Climate Change and Professional Associations: It Is Time for Them to Step Up

The extreme and unprecedented hardships faced worldwide in 2020 and 2021 due to the pandemic cannot be overstated. The COVID-19 pandemic not only wreaked havoc on everyday life but has demonstrated how much of an effect a global disaster can have on different countries. I would argue that one good thing that the pandemic has shown is that the world can and will work together to fight against anything that affects lives globally. The question is whether the world will see climate change in the same light and come together to do the same.

Climate-related weather events are on the rise. Hotter and drier conditions are drying out ecosystems and increasing the risk of wildfires[i]. Anticyclone Lucifer recently swept across Europe bringing hot, dry weather to the continent[ii]. This significantly impacted the lives of people in the south-east of the island of Sicily while fires raged in southern Italy. On the Greek island of Evia, thousands of resin growers have lost their livelihoods due to wildfires that blazed for days. Many residents have been forced to flee their homes and evacuate the island.  California continues to experience wildfires while record-breaking wildfires in Siberia have emitted more than 188 megatonnes of carbon, which is equivalent to about 505 megatonnes of carbon dioxide[iii]. In Africa, warmer temperatures are increasing the habitat for transmission of vector-borne diseases, and new diseases are emerging in regions where they were previously not present[iv]. The depletion of water bodies, such as the continued drying-up of the Niger River Basin, has also been attributed to migration and insecurity in some countries in Africa[v]. Judging by the tone of the latest United Nations Intergovernmental Panel on Climate Change (IPCC) report, this is only the beginning[vi].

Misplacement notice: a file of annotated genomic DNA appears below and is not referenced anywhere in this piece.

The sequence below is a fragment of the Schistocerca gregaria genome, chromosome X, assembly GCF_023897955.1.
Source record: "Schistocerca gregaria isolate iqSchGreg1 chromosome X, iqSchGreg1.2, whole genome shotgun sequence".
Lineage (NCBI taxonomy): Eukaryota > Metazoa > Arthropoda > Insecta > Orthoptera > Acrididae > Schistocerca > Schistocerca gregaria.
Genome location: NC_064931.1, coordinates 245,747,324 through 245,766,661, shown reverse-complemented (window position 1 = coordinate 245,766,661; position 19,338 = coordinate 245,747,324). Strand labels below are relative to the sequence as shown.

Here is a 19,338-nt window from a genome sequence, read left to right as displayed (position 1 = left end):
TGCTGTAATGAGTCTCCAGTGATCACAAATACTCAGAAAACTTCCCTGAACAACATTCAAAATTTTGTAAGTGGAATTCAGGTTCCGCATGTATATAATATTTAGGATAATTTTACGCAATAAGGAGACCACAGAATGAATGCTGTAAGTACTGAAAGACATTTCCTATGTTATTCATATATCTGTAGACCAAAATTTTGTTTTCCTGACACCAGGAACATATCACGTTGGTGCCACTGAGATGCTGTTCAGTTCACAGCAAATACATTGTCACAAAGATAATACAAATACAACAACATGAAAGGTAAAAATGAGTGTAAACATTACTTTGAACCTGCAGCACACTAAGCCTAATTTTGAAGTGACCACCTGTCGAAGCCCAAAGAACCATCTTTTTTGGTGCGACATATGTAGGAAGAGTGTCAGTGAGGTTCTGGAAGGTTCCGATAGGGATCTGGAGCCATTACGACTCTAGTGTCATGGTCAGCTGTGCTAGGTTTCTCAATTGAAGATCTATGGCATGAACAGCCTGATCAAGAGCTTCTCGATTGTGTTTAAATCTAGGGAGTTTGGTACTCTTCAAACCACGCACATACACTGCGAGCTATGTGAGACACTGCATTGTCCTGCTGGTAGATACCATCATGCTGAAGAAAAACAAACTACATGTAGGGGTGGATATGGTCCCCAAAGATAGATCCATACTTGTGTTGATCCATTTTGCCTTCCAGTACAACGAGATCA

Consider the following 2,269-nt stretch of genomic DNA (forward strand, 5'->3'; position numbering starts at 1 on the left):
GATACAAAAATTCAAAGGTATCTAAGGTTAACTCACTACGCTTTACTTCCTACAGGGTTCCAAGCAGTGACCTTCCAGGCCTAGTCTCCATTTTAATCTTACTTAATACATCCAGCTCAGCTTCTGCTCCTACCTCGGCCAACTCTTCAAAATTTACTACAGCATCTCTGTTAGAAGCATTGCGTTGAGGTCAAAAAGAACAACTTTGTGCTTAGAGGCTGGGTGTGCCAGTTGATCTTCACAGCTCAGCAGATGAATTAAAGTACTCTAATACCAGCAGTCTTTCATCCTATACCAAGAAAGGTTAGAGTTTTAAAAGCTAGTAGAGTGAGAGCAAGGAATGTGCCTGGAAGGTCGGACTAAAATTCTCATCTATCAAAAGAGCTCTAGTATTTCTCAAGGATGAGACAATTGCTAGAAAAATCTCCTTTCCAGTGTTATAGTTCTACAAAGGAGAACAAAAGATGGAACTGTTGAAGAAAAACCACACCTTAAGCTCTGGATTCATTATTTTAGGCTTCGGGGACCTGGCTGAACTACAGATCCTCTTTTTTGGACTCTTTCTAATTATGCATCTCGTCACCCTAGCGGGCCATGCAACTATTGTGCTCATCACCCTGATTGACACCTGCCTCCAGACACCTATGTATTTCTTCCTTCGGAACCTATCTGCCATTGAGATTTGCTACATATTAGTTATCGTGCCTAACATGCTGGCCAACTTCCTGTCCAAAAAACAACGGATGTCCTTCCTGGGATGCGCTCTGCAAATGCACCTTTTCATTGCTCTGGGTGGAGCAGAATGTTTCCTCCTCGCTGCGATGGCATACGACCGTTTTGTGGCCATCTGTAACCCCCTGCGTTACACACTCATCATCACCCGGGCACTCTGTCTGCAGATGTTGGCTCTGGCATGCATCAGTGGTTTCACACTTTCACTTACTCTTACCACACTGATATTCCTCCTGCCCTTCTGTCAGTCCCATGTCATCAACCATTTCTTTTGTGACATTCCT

The IPCC report states in uncategorical terms that emissions of greenhouse gases (GHG) from human activities directly affects more than 70% of the global, ice-free land surface[vii]. It also makes it clear that unless there are immediate, rapid and large-scale reductions in GHG emissions, countries will not meet 1.5ᵒC or 2ᵒC targets in the Paris Agreement[viii].

It is not all bad news though. It is still possible to achieve below 2ᵒC. Urgent action will be needed to rapidly reduce GHG emissions and halt over-exploitation of land resources. These, the report states, would provide a buffer against the negative impacts of climate change on the ecosystem[ix]

197 countries signed up to the Paris Agreement[x] and pledged to work to mitigate and develop adaptive processes aimed at addressing climate issues. However, based on the recent IPCC report, it is clear that a lot more needs to be done both at the global and national levels.

The majority of GHG emissions are from burning fossil fuels like coal, oil and gas for a variety of uses. Energy makes up nearly three-quarters of global emissions, with electricity and heat generation making up the largest emitting sector. Though coal is the most carbon intensive fossil fuel, there are still a large number of operational coal power plants worldwide as of 2021. According to a 2008 study published in Nature, implementation of the Paris Agreement will lead to more divestment from coal and other fossil fuels rather than spark a rush to use up more fossil fuel reserves. A 2019 publication by Climate Analytics found that compatible regional pathways under the Paris Agreement called for peaking coal use for power generation by 2020 with rapid reduction thereafter; with coal phaseout by 2030 in OECD countries, and at least by 2040 in the rest of the world[xi].